Milvet, a mother of 2 is a Keep A Girl Alive beneficiary who was displaced from the interior of Mundemba (Torkoh Village), South West Region in 2018 after having lived in the bush for over 6 months. She fled to Ekondo-Titi together with her two children and 5 siblings where she was purging with a friend who later moved to Douala 2 years.  Later things got extremely rough on her side as she had to beg to stay with people she never knew, just to have shelter With the ongoing crisis, Education is one of the reasons why most people leave neighboring communities of Ekondo Titi and stay in the main town, Ekondo Titi but this was not her priority due to extreme financial challenges. In order to   survive, Milvert and her siblings did many odd jobs to survive. Hunting of snails at night, picking of palm nut fruits, working on peoples farms (tilling the soil, planting and picking of Egusi). 

While in Mundemba, Milvert had acquired tailoring skills though she could not start up her own place due to financial challenges. She was linked to a tailor in Ekondo Titi, where she worked for 6 months after which the friend moved to Douala, the economic capital of Cameroon.  She had an agreement with her where she sends 1/3 of the income to the shop owner.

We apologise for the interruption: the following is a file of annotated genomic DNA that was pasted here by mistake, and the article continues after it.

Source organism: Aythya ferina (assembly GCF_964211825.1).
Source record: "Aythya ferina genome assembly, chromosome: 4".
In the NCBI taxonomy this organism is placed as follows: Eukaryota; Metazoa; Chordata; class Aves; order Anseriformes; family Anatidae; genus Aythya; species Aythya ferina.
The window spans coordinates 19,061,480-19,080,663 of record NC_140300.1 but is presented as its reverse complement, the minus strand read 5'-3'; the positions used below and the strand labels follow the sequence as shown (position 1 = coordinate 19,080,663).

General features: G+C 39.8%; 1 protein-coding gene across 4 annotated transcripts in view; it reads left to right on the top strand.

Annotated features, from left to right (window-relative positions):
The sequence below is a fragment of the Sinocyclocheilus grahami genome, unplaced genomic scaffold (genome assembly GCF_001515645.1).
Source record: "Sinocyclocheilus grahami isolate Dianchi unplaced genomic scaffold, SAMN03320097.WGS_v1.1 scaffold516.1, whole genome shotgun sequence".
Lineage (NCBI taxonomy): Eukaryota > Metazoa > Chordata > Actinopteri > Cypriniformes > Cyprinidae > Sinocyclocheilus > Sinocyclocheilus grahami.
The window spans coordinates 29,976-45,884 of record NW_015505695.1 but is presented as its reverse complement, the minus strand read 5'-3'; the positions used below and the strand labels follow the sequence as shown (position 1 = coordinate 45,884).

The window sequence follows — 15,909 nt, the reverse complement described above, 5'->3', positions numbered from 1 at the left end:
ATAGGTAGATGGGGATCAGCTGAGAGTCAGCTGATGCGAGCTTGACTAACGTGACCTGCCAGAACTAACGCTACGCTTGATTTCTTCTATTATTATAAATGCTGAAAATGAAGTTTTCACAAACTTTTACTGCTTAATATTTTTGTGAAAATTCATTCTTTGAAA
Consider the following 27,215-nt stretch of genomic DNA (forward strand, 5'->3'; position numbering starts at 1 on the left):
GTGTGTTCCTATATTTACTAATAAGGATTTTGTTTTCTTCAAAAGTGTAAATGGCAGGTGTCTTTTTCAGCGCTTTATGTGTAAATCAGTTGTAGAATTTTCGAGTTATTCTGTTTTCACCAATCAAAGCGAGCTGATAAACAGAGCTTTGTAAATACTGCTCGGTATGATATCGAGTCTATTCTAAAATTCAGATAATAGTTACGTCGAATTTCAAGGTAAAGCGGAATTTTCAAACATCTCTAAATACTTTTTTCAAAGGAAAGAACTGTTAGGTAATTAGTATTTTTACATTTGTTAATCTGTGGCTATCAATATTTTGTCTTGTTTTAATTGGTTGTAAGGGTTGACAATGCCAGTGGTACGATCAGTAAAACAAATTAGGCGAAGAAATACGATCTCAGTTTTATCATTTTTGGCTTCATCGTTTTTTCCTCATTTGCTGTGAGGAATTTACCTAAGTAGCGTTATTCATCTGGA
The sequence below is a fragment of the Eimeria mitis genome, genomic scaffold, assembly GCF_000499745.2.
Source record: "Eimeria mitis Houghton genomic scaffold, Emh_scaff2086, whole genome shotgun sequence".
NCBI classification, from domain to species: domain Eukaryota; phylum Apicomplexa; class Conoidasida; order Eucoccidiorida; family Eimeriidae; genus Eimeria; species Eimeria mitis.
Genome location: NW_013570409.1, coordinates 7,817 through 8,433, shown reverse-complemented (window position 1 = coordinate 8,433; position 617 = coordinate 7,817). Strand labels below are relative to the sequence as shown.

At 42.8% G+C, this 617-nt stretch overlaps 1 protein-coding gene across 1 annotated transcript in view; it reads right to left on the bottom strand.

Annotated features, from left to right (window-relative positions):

When she was identified by Reach Out Social workers in March 2021, Milvert was assisted with the sum of $60 which served as a turning point in her business. . She added this money to her own little savings and acquired a sewing machine of her own (fairly used) and other materials needed to run a tailoring shop . With the proceeds from the business and income generated from the odd jobs she and her siblings and children now rent two rooms (temporal structures)). “My 5year old daughter and younger brother are back to school for the 2021/2022 academic year. This is the greatest achievement I have had in the last 03 years” says Milvert.

Milvert buys business items from Kumba  (materials, tape, thread and other things). Sometimes she goes to Nigeria to buy from there when the Ndian-Kumba road is unsecured. As at August 2021, she had a capital of 78,000 ($156) and a monthly  profit of ($58). Though this is school resumption business is somehow slow to me because i did not invest in school materials. This was because it was rumored that the Non State Armed Group Boys had warned that they should not see any school material anywhere. This scared me and I could not go and buy from Kumba.